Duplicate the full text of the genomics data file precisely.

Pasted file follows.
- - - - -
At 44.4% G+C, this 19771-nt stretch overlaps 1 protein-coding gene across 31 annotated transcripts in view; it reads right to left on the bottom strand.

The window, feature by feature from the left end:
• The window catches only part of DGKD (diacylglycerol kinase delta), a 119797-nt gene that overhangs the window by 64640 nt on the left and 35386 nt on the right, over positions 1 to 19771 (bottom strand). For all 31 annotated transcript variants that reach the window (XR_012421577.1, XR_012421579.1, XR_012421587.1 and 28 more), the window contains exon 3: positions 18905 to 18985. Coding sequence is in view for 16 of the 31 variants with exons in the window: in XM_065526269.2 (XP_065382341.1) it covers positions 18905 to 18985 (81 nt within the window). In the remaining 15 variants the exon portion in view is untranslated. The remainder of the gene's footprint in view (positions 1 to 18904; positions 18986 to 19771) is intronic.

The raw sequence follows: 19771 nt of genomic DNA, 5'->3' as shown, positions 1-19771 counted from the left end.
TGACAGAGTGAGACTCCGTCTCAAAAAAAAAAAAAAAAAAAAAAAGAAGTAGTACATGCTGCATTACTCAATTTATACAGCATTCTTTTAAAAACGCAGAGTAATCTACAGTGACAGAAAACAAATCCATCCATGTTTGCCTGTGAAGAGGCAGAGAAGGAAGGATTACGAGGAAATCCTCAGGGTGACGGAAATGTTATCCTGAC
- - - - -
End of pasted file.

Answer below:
At 44.4% G+C, this 19771-nt stretch overlaps 1 protein-coding gene across 31 annotated transcripts in view; it reads right to left on the bottom strand.

The window, feature by feature from the left end:
• The window catches only part of DGKD (diacylglycerol kinase delta), a 119797-nt gene that overhangs the window by 64640 nt on the left and 35386 nt on the right, over positions 1 to 19771 (bottom strand). For all 31 annotated transcript variants that reach the window (XR_012421577.1, XR_012421579.1, XR_012421587.1 and 28 more), the window contains exon 3: positions 18905 to 18985. Coding sequence is in view for 16 of the 31 variants with exons in the window: in XM_065526269.2 (XP_065382341.1) it covers positions 18905 to 18985 (81 nt within the window). In the remaining 15 variants the exon portion in view is untranslated. The remainder of the gene's footprint in view (positions 1 to 18904; positions 18986 to 19771) is intronic.

The raw sequence follows: 19771 nt of genomic DNA, 5'->3' as shown, positions 1-19771 counted from the left end.
TGACAGAGTGAGACTCCGTCTCAAAAAAAAAAAAAAAAAAAAAAAGAAGTAGTACATGCTGCATTACTCAATTTATACAGCATTCTTTTAAAAACGCAGAGTAATCTACAGTGACAGAAAACAAATCCATCCATGTTTGCCTGTGAAGAGGCAGAGAAGGAAGGATTACGAGGAAATCCTCAGGGTGACGGAAATGTTATCCTGAC